influence upon Mariana. In a moment of contrition for small deceptions,
she had been precipitated into an extravagant self-abasement.

"You are disappointed," she added, presently, meeting his gaze. "You
expected something different, but I am shallow, and I can't help it." It
was like her that in the tendency to self-depreciation she was as
sincere as she had been in the former tendency to self-esteem.

And perhaps Anthony was the juster judge of the two. He was certainly
the more dispassionate.

"I have told you," concluded Mariana, with an eager catch at the
redeeming grace, "because I want to be truthful."

"My dear girl," responded Anthony, a warm friendliness in his voice,
"you might have spared yourself this little piece of analysis. It is as
useless as most morbid rot of the kind. It doesn't in the least affect
what I think of you, and what I do think of you is of little
consequence."

"But what do you think?" demanded Mariana.

"I think that you know yourself just a little less well than you know
that old lady wheeling her cart of vegetables in the street below. Had
she, by the way, known herself a little better she would not have flown
into such a rage because she spilled a few. If we knew ourselves we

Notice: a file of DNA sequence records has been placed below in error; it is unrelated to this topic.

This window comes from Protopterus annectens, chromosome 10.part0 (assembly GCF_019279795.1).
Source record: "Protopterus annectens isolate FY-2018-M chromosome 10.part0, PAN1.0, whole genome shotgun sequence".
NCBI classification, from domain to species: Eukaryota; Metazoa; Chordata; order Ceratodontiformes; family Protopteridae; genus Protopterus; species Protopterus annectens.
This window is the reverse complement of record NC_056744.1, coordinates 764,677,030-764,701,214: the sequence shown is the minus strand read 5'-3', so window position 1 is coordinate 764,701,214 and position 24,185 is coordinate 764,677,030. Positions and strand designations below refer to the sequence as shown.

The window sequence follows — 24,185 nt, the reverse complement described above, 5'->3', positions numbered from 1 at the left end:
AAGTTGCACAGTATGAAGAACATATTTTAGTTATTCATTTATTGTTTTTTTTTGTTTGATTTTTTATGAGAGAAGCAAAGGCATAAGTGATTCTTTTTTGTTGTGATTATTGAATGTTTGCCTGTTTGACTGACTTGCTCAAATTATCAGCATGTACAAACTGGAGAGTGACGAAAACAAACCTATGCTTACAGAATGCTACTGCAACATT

would see that things are not very much our fault, after all, and that a
few slips the more or less on our uphill road are very little matter."

Mariana glowed suddenly. She looked up at him, a woman's regard for
power warming her eyes. To her impressionable temperament there seemed
an element of sublimity in his ethical composure.

"Teach me," she said, simply. Anthony smiled. If he seemed a Stoic to
Mariana, it was not because he was one, and perhaps he was conscious of
it. But our conceptions of others are colored solely by their attitudes
towards ourselves, and not in the least by their attitudes towards the
universe, which, when all is said, is of far less consequence.

"I should have first to learn the lesson myself," he answered.

"Would you, if you could?" asked Mariana.

For an instant he looked at her thoughtfully. "Teach you what?" he
questioned. "Teach you to endure instead of to enjoy? To know instead of
to believe? To play with skulls and cross-bones instead of with flowers